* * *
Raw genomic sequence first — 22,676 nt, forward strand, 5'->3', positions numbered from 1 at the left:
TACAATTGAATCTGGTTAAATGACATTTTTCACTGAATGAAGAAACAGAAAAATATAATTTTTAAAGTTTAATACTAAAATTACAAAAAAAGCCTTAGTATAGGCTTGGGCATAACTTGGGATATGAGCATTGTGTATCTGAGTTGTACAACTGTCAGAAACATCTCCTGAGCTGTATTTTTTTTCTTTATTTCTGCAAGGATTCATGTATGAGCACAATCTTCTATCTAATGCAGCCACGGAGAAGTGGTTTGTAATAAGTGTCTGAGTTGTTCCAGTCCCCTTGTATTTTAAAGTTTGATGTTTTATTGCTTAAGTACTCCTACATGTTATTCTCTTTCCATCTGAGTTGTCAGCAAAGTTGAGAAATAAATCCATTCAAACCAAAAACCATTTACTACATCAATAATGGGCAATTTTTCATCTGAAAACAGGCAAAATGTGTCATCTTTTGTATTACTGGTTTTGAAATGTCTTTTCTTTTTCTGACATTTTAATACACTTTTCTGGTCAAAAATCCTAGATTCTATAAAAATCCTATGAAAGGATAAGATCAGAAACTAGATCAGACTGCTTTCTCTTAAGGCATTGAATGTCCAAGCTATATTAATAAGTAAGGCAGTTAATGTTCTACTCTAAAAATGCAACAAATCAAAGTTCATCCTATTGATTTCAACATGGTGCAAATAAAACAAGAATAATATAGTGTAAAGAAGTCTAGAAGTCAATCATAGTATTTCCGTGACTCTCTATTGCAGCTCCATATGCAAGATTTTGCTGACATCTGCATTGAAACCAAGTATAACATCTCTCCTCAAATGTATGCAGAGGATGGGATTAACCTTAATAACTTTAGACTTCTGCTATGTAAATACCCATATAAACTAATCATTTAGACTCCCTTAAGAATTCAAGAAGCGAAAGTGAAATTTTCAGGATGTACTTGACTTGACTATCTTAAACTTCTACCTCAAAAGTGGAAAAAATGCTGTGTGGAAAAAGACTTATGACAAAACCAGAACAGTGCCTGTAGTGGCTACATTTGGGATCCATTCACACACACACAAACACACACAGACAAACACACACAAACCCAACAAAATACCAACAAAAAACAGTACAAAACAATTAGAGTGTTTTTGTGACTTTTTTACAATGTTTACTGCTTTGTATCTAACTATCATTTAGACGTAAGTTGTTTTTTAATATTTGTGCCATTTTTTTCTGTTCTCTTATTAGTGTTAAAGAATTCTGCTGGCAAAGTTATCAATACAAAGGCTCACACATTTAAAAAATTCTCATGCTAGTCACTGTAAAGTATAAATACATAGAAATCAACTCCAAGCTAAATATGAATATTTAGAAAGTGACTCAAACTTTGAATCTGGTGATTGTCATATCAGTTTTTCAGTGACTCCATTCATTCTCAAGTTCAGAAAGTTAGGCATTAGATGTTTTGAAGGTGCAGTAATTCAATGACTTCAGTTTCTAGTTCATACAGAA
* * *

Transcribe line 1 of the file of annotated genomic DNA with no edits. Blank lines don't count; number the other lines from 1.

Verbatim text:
Raw genomic sequence first — 22,676 nt, forward strand, 5'->3', positions numbered from 1 at the left: